Dec 04, 2018 / News

Business Consulting / Taxation

Asset Protection for Sole Traders

Establishing the correct business structure when commencing operation is key. Very few small to medium businesses are operated as sole traders. However, many micro businesses continue to operate as sole traders or partnerships because of cost, simplicity and the absence of proper advice at their inception.

Generally speaking, structuring a business as a sole trader is not recommended, particularly if you own other personal or business assets or you are in the process of accumulating assets. If you operate a business as a sole trader, any risks (whether they are large or small) that arise out of the business and its activities equally apply to any personal assets and business assets owned by the business operator. In some circumstances, those risks can also impact on assets owned by a spouse or related entity.

If you are operating as sole trader, you should take some of the actions as protections against risk.

  1. Ensure all necessary insurances are taken out. Where applicable, relevant policies such as public and product liability, professional indemnity and workers compensation should be entered.
  2. Accumulate assets in either a spouse’s name or an entity controlled by a spouse or another family member where possible.
  3. Separate ownership of the business from valuable tangible assets and any real property associated with and used by the business where possible.
  4. Closely manage and monitor your business cash flow. 

If you are operating a winery, an ideal structure would be the business operating out of one entity and a separate entity owning the land and any major improvements on the land. The vines and related structures could also be owned with the land by a party different to that operating the business. 

A rental/license fee is then charged to the business entity for the use of the land and any valuable equipment to be used by the business.  The rental or license agreement would also enable the business to harvest the grapes to be used to make the wine.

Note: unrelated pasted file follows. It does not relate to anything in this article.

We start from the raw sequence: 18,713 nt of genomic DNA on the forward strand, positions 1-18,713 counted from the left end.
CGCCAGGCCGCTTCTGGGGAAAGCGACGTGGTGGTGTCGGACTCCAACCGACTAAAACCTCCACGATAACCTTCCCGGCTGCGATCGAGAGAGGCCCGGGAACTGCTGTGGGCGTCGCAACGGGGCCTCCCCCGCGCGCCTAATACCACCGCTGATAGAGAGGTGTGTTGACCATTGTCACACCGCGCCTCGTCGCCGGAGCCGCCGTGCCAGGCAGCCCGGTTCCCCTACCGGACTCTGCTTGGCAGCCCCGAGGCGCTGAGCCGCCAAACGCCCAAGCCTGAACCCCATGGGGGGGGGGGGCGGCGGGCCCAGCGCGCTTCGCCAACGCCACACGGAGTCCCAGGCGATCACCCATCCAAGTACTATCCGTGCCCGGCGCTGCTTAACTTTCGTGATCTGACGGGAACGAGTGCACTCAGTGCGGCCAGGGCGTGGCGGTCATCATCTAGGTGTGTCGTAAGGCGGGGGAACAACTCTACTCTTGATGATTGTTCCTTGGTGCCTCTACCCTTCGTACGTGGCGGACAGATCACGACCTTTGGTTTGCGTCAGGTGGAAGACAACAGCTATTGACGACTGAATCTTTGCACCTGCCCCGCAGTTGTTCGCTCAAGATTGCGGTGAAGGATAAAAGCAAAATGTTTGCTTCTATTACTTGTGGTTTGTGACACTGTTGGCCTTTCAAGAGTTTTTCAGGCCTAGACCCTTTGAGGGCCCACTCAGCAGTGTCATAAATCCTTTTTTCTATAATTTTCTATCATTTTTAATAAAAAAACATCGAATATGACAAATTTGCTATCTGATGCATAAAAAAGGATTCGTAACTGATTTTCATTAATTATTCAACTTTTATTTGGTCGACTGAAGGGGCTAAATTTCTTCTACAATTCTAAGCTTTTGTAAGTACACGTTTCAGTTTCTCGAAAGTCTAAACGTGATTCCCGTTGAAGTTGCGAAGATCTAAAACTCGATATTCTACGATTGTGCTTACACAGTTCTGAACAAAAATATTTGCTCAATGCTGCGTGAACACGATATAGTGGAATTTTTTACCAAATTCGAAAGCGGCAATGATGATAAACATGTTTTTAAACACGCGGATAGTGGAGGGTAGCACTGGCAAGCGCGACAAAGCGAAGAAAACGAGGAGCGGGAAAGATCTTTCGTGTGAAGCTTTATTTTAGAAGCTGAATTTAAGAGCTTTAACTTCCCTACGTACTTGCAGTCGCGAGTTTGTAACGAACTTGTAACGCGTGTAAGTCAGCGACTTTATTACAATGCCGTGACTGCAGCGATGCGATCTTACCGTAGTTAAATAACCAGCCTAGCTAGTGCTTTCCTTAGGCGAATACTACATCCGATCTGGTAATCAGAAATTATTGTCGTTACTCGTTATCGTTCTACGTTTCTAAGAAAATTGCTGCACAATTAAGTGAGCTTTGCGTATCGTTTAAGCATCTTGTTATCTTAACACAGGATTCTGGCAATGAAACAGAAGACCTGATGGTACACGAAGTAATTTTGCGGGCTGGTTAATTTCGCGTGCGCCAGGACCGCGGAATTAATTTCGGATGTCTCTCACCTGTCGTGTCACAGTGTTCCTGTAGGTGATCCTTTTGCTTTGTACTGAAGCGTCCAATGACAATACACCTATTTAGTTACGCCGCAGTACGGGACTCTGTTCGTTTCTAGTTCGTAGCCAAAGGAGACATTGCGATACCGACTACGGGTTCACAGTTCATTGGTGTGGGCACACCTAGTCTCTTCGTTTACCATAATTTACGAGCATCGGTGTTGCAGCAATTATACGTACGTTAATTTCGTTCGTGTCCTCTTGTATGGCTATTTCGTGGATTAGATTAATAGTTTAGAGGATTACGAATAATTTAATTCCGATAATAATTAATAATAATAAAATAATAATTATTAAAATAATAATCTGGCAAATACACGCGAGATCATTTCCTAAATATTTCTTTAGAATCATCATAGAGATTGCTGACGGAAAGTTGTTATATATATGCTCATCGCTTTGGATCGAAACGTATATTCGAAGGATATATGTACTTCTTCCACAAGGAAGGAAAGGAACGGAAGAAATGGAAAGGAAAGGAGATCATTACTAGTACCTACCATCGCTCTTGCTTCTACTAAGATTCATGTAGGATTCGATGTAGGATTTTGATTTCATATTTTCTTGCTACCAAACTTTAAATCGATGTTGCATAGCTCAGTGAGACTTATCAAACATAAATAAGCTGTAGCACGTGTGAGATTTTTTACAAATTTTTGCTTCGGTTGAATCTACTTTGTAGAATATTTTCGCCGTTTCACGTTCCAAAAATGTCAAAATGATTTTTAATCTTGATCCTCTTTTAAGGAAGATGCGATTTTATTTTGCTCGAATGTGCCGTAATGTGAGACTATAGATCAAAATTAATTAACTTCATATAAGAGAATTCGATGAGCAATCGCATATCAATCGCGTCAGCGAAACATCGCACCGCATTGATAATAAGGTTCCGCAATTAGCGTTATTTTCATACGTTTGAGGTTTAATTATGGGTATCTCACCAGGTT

The two entities would preferably also be controlled and operated by separate family members where possible. Should the business fail, the land, major improvements and major plant and equipment are partly protected from creditors. 

If the business has borrowings, most lenders will require personal guarantees and the land as security unless they are making a cash flow lend. Therefore, separating the ownership of the business from the ownership of the other valuable assets and land will generally not protect you from a bank or other financier.  However, it may well protect you from general creditors should the business fail or suffer a crippling event not covered by insurance policies.

If you are undertaking the business in your own name, valuable assets (other than land) used in the business and owned by your spouse or other family member should be registered on the Personal Property Securities Register. This will mitigate any doubt as to ownership of the asset should the business fail.  We recommend that land and other valuable assets are also owned by a spouse or entity controlled by a spouse or other family member.

Many business structures, especially for small businesses including those held by individuals can be changed without major tax implications. Any change should however, be carried out with careful planning and sound advice.

If you would like further information on asset protection and business structuring, contact your Nexia Edwards Marshall Adviser today. 

The material contained in this publication is for general information purposes only and does not constitute professional advice or recommendation from Nexia Edwards Marshall. Regarding any situation or circumstance, specific professional advice should be sought on any particular matter by contacting your Nexia Edwards Marshall Advisor.